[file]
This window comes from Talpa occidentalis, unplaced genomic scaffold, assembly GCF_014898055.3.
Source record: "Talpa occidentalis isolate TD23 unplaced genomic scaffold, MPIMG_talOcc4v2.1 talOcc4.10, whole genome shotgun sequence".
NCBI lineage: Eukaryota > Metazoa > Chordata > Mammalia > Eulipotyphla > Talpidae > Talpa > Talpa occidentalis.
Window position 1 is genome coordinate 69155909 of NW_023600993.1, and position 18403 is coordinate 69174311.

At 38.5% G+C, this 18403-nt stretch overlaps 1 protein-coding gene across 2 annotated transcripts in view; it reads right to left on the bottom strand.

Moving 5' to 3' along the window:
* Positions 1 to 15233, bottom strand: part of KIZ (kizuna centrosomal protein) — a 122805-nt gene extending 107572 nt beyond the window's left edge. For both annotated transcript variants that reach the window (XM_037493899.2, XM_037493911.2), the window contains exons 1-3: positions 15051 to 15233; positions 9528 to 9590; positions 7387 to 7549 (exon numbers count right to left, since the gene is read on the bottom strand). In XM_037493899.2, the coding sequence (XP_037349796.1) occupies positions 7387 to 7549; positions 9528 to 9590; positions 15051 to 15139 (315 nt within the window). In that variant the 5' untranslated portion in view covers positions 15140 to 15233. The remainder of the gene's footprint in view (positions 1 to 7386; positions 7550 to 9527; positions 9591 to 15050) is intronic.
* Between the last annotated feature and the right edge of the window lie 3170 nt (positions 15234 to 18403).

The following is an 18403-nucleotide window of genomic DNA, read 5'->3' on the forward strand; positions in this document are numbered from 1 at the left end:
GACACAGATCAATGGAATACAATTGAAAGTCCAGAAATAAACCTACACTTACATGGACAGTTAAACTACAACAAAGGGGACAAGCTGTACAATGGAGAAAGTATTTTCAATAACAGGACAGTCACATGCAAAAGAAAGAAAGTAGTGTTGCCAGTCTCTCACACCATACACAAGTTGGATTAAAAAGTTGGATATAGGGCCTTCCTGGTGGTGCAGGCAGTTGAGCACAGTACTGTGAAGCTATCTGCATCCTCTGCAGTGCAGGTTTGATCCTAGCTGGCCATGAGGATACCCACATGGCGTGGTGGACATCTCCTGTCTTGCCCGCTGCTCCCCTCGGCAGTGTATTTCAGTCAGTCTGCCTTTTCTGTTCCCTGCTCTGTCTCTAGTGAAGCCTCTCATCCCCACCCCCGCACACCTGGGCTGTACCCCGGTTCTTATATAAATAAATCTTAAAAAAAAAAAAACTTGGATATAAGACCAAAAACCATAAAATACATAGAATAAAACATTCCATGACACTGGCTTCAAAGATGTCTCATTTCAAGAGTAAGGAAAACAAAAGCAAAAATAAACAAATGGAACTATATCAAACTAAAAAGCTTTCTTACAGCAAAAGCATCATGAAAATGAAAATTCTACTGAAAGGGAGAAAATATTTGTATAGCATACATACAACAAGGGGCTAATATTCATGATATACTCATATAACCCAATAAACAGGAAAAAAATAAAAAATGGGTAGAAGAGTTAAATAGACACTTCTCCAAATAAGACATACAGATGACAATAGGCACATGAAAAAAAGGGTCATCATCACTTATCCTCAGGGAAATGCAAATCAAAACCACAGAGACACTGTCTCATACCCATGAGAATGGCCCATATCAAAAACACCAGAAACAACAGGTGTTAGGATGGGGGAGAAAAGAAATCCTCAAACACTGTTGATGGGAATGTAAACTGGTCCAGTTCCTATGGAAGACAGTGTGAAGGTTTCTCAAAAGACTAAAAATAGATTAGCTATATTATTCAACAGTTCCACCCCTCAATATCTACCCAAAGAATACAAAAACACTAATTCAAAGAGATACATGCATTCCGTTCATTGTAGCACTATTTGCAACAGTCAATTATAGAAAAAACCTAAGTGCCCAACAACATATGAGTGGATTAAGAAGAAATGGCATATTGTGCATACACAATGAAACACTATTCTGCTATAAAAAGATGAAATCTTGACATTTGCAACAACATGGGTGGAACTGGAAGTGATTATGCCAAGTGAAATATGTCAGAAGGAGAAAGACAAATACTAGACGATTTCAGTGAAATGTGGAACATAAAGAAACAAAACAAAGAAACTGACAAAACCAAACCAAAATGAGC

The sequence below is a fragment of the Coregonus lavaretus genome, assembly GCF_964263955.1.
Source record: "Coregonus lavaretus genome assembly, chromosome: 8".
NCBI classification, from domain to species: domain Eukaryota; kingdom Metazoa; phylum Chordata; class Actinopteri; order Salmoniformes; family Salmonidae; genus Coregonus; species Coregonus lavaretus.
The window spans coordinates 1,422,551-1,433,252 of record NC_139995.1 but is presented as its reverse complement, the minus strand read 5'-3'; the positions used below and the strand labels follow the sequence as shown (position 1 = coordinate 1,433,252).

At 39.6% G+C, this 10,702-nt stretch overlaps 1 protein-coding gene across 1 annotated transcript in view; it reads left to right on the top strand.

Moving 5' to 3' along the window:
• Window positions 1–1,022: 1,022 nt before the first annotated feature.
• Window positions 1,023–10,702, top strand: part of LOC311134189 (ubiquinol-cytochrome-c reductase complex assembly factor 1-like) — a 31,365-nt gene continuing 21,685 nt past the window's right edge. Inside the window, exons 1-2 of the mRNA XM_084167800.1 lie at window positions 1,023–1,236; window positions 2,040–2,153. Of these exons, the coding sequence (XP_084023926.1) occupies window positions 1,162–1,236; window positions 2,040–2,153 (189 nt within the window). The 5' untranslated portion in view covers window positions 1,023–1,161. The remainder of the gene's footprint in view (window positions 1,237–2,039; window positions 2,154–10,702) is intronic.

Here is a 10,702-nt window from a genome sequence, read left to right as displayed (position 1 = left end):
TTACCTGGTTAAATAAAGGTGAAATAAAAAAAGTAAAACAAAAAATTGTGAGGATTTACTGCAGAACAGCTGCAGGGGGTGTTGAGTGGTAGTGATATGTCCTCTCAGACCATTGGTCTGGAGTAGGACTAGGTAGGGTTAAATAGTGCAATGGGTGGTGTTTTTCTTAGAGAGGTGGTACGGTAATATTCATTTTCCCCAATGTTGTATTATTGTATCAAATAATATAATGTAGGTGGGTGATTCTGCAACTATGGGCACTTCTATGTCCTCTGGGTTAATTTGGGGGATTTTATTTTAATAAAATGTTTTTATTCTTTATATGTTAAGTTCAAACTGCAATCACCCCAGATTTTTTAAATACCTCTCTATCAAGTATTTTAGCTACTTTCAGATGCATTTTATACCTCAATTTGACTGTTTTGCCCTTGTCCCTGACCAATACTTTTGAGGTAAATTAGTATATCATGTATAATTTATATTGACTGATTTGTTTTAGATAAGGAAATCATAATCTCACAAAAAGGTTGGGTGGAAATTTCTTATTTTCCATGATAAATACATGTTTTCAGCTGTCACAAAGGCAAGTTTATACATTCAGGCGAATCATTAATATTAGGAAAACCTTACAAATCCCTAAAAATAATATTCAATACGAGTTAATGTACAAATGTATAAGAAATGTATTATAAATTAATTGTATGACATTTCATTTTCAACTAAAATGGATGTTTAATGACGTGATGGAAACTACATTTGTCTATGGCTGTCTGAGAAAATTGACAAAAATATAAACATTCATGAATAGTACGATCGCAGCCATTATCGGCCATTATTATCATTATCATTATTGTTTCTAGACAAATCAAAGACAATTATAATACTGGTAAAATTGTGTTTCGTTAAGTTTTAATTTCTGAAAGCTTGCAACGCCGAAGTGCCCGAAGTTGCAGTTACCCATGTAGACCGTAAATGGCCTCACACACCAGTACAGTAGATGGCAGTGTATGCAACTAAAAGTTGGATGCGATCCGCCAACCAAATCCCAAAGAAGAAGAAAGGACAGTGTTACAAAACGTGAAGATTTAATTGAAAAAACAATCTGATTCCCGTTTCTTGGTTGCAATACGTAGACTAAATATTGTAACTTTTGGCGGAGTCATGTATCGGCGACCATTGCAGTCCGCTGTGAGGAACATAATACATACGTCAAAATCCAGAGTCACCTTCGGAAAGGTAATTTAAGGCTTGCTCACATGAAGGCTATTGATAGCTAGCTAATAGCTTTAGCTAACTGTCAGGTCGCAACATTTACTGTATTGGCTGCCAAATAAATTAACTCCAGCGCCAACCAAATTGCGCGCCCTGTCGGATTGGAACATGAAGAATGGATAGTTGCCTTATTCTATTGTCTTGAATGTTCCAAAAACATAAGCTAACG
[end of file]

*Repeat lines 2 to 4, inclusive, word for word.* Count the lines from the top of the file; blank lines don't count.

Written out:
Source record: "Talpa occidentalis isolate TD23 unplaced genomic scaffold, MPIMG_talOcc4v2.1 talOcc4.10, whole genome shotgun sequence".
NCBI lineage: Eukaryota > Metazoa > Chordata > Mammalia > Eulipotyphla > Talpidae > Talpa > Talpa occidentalis.
Window position 1 is genome coordinate 69155909 of NW_023600993.1, and position 18403 is coordinate 69174311.